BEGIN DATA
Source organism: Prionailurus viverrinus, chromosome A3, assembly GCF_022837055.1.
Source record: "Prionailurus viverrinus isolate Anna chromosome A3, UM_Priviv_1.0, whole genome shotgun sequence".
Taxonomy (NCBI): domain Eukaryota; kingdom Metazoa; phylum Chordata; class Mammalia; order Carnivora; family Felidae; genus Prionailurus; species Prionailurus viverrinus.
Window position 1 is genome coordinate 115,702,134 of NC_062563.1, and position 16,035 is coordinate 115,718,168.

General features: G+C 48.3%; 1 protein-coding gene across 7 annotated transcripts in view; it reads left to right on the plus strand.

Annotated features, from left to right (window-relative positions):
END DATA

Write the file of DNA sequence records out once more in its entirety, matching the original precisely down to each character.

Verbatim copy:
Source organism: Prionailurus viverrinus, chromosome A3, assembly GCF_022837055.1.
Source record: "Prionailurus viverrinus isolate Anna chromosome A3, UM_Priviv_1.0, whole genome shotgun sequence".
Taxonomy (NCBI): domain Eukaryota; kingdom Metazoa; phylum Chordata; class Mammalia; order Carnivora; family Felidae; genus Prionailurus; species Prionailurus viverrinus.
Window position 1 is genome coordinate 115,702,134 of NC_062563.1, and position 16,035 is coordinate 115,718,168.

General features: G+C 48.3%; 1 protein-coding gene across 7 annotated transcripts in view; it reads left to right on the plus strand.

Annotated features, from left to right (window-relative positions):